Lauren Graham & Ellen DeGeneres' Show About Women In Late-Night TV is the Perfect Side-Eye

Never did I dream that Lauren Graham's first post-Parenthood project would be this stellar. I had high hopes, of course: She's Lauren Graham, she's been places and she's going places. But it would be hard to be more thrilled at what Graham's next project is: A comedy produced by Ellen DeGeneres. Which Graham will co-write. And which will focus on the too-real glass ceiling of women in late-night comedy.

DeGeneres is really snatching up Parenthood's soon-to-be-alums: Graham's onscreen sister-in-law Monica Potter is set to star in another sitcom coming from DeGeneres' A Very Good Production. But it's this one that's already got my interest. Here's the rundown of the show's concept from Deadline:

[Kate On Later] centers on Kate (Graham) who thought her day job was all her life would amount to when an opportunity arises that’s bigger than she ever dreamed possible. But that opportunity means she’s going to have to break one of the last remaining glass ceilings — the world of late-night network television talk shows.

Graham will be co-writing with Liz Tuccillo, co-executive producer of a show I still mourn (the underrated Related from the '05-'06 TV season), writer of one of the most memorable Sex and the City episodes (the one where Carrie gets dumped via post-it), and more.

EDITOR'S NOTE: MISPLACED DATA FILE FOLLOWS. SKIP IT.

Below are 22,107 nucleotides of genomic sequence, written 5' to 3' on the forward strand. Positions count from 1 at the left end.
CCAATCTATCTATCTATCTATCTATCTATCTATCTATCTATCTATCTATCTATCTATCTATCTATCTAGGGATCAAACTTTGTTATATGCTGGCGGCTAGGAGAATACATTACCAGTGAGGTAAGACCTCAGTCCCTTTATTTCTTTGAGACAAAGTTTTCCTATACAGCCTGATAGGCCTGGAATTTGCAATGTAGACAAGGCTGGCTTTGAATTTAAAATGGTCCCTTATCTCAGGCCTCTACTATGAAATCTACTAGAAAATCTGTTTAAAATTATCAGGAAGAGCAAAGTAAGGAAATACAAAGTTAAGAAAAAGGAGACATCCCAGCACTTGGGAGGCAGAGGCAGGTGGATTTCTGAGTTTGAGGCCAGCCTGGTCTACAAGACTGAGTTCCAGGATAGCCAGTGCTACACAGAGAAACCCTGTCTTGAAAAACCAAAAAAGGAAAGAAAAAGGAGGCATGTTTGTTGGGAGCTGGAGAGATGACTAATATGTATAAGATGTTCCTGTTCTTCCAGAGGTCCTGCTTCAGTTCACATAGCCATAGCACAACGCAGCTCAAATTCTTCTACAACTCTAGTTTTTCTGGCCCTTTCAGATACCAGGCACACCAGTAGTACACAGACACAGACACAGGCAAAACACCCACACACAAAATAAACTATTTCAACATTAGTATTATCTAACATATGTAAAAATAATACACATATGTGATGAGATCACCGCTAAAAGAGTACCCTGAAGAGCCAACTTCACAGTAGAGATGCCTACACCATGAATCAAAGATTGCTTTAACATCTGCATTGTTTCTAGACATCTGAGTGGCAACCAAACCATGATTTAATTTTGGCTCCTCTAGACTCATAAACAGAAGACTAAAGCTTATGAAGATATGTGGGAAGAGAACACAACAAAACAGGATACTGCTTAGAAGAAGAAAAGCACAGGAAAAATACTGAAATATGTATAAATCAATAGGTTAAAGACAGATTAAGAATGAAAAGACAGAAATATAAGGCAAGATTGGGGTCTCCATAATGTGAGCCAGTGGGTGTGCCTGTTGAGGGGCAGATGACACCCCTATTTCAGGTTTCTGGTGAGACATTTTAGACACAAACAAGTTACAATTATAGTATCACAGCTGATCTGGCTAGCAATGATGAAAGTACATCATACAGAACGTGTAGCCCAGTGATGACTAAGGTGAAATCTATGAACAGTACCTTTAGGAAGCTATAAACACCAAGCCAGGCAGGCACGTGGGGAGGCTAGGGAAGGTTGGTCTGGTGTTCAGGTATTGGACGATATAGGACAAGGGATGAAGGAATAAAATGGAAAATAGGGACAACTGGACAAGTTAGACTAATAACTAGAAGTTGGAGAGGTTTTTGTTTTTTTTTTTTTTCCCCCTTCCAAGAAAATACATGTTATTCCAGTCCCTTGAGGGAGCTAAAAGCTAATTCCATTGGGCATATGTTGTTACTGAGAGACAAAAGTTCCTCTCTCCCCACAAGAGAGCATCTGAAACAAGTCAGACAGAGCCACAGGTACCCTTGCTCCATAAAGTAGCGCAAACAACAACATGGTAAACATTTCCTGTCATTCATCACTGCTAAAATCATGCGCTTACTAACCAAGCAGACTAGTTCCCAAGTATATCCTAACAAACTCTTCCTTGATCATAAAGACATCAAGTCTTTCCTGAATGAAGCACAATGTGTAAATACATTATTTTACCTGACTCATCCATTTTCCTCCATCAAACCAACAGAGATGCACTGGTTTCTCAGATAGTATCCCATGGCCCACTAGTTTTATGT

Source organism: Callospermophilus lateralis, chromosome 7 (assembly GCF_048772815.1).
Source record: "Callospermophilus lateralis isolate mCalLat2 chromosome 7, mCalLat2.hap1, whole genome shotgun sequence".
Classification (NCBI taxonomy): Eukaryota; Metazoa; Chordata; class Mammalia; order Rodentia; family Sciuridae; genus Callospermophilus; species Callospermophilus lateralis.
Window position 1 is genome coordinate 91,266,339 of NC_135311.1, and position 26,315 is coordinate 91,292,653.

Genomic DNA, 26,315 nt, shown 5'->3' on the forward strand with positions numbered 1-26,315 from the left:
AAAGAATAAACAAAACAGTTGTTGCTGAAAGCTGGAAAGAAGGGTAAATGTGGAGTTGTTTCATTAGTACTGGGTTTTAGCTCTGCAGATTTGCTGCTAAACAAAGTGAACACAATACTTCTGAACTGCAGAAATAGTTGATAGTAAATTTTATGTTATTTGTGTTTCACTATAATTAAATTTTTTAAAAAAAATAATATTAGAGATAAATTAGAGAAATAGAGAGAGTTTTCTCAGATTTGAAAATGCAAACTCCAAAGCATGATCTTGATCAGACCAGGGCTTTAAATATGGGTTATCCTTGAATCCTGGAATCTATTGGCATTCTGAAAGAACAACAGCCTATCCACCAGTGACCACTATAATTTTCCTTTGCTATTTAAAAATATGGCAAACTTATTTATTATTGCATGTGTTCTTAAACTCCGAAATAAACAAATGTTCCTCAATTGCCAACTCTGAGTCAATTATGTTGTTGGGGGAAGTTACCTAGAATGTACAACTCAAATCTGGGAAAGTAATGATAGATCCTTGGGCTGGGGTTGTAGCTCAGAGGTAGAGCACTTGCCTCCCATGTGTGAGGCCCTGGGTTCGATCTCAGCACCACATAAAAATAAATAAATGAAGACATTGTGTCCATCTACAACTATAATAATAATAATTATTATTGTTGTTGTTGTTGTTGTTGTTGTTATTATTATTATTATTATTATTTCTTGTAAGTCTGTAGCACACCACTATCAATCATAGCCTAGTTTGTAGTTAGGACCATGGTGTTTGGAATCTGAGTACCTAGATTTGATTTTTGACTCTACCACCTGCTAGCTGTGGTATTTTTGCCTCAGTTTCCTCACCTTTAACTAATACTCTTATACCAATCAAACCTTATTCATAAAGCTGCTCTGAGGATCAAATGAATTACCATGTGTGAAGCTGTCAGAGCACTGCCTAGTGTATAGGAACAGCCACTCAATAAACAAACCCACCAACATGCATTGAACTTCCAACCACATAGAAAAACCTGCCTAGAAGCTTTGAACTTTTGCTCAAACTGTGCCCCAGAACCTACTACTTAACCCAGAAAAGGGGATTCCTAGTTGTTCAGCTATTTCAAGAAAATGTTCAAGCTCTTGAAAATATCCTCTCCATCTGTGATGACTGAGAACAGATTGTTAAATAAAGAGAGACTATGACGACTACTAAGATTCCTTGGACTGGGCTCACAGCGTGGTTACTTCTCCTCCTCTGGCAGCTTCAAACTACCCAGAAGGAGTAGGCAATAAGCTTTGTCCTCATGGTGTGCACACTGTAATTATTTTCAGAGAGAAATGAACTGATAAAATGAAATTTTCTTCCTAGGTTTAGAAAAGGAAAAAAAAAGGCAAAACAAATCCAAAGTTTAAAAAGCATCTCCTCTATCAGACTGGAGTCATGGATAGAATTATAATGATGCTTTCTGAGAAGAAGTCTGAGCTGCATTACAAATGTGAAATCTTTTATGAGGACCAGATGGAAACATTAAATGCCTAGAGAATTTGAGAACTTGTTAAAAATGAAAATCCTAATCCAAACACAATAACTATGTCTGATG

So let me get this straight: This is a show from women, by women, starring a woman (and a Gilmore Girl!), about women in late night. And it's not airing on a fringe network, it's in the works at NBC.

None of the big networks — NBC very much included — have been immune to the habit of leaving women out of their late-night line-ups. Just look at CBS' line-up of guest hosts set to fill the gap between when Craig Ferguson leaves The Late Late Show and when Jams Corden takes over: It's all dudes so far. So, so many dudes.

A show like this is awesome for a lot of reasons: Namely, Graham is one of the best non-comedian pics out there to play a comedian — have you seen her on talk shows? Lorelai Gilmore may have been a fast talker and a funny lady but trust me, she got a big ol' chunk of that from Graham.

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But it's also awesome on another level: This is one of the best side-eyes of network decisions I've seen from within a network show. This entire show is built around the concept that Hollywood is behind the times in allowing women entry into the late night network sphere. And so these ladies are busting in themselves. Maybe if we wish really hard it'll pave the way for more of them to take those late-night seats in real life.